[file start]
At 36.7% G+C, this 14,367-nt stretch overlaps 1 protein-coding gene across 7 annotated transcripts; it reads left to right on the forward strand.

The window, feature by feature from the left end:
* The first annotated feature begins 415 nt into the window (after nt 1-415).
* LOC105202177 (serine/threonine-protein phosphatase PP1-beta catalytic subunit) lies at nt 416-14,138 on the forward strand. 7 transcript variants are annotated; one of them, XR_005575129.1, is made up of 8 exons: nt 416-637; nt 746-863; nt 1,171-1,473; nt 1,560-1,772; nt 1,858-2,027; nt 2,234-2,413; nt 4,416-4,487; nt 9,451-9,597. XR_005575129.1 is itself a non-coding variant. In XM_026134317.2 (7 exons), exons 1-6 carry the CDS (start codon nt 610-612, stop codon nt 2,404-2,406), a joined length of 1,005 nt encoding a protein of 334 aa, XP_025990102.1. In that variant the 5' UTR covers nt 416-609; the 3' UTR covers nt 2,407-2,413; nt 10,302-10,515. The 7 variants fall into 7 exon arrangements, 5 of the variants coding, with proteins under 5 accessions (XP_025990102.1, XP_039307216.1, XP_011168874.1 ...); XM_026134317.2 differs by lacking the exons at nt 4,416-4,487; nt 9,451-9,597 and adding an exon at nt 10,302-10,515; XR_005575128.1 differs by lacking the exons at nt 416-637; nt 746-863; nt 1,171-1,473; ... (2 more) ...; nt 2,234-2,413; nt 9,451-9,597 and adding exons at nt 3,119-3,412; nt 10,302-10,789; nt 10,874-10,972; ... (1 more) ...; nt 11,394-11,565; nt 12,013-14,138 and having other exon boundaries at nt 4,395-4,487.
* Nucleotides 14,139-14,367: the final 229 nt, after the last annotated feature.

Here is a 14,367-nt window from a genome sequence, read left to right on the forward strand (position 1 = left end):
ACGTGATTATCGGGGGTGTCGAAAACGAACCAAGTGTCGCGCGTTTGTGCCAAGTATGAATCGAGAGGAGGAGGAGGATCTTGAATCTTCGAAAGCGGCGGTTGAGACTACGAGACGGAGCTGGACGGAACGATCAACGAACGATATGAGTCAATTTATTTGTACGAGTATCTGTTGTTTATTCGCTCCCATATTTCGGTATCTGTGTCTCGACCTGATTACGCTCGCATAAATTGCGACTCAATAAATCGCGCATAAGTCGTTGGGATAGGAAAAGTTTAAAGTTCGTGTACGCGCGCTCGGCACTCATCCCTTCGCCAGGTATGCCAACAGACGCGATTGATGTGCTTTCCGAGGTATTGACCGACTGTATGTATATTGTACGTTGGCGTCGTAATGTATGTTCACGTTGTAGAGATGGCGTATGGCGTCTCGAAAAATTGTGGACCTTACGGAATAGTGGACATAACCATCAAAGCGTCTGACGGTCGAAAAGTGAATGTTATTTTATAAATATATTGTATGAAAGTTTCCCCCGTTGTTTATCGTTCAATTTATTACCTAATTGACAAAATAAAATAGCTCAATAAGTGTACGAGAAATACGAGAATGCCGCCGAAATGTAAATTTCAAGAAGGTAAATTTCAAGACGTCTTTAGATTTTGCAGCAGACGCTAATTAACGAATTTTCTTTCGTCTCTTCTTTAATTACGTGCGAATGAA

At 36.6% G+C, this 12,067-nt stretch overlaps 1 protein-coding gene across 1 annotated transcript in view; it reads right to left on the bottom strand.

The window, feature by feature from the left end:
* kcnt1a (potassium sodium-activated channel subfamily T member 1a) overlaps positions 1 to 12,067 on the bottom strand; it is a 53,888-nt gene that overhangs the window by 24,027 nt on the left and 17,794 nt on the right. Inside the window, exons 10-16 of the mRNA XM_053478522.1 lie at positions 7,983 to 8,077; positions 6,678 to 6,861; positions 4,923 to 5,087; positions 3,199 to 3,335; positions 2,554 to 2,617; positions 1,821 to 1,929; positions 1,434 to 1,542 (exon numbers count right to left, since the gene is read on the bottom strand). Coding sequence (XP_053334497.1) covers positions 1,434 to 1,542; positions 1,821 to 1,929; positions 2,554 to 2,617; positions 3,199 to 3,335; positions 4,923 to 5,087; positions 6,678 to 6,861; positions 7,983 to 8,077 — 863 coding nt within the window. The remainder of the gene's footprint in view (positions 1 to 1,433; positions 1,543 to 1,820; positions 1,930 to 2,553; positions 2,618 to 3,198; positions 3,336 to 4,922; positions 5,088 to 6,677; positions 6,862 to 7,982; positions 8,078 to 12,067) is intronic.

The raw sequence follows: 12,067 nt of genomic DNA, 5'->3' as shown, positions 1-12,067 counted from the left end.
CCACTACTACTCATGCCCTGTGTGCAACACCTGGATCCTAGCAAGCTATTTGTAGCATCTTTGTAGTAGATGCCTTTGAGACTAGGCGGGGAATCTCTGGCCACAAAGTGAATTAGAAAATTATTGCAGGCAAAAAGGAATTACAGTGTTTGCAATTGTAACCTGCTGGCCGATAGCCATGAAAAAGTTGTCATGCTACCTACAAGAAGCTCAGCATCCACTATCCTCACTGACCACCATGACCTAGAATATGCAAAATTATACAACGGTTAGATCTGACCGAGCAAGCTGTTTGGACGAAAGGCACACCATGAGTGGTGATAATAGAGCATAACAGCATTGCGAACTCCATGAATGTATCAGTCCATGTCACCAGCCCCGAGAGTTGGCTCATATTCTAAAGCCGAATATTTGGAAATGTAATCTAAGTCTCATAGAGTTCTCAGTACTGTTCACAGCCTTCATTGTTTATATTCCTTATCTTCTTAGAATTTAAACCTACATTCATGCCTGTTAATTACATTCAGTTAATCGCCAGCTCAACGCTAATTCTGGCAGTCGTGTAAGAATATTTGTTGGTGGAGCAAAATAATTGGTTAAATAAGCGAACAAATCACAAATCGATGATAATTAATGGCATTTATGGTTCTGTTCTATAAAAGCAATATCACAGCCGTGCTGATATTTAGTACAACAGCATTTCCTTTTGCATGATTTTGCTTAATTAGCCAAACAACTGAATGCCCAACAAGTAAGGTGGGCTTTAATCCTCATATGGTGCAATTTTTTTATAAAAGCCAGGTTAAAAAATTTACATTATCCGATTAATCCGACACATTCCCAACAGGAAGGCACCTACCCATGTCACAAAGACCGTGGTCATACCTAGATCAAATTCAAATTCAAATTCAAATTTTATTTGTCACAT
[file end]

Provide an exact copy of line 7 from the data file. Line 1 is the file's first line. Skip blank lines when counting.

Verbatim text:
ACGTGATTATCGGGGGTGTCGAAAACGAACCAAGTGTCGCGCGTTTGTGCCAAGTATGAATCGAGAGGAGGAGGAGGATCTTGAATCTTCGAAAGCGGCGGTTGAGACTACGAGACGGAGCTGGACGGAACGATCAACGAACGATATGAGTCAATTTATTTGTACGAGTATCTGTTGTTTATTCGCTCCCATATTTCGGTATCTGTGTCTCGACCTGATTACGCTCGCATAAATTGCGACTCAATAAATCGCGCATAAGTCGTTGGGATAGGAAAAGTTTAAAGTTCGTGTACGCGCGCTCGGCACTCATCCCTTCGCCAGGTATGCCAACAGACGCGATTGATGTGCTTTCCGAGGTATTGACCGACTGTATGTATATTGTACGTTGGCGTCGTAATGTATGTTCACGTTGTAGAGATGGCGTATGGCGTCTCGAAAAATTGTGGACCTTACGGAATAGTGGACATAACCATCAAAGCGTCTGACGGTCGAAAAGTGAATGTTATTTTATAAATATATTGTATGAAAGTTTCCCCCGTTGTTTATCGTTCAATTTATTACCTAATTGACAAAATAAAATAGCTCAATAAGTGTACGAGAAATACGAGAATGCCGCCGAAATGTAAATTTCAAGAAGGTAAATTTCAAGACGTCTTTAGATTTTGCAGCAGACGCTAATTAACGAATTTTCTTTCGTCTCTTCTTTAATTACGTGCGAATGAA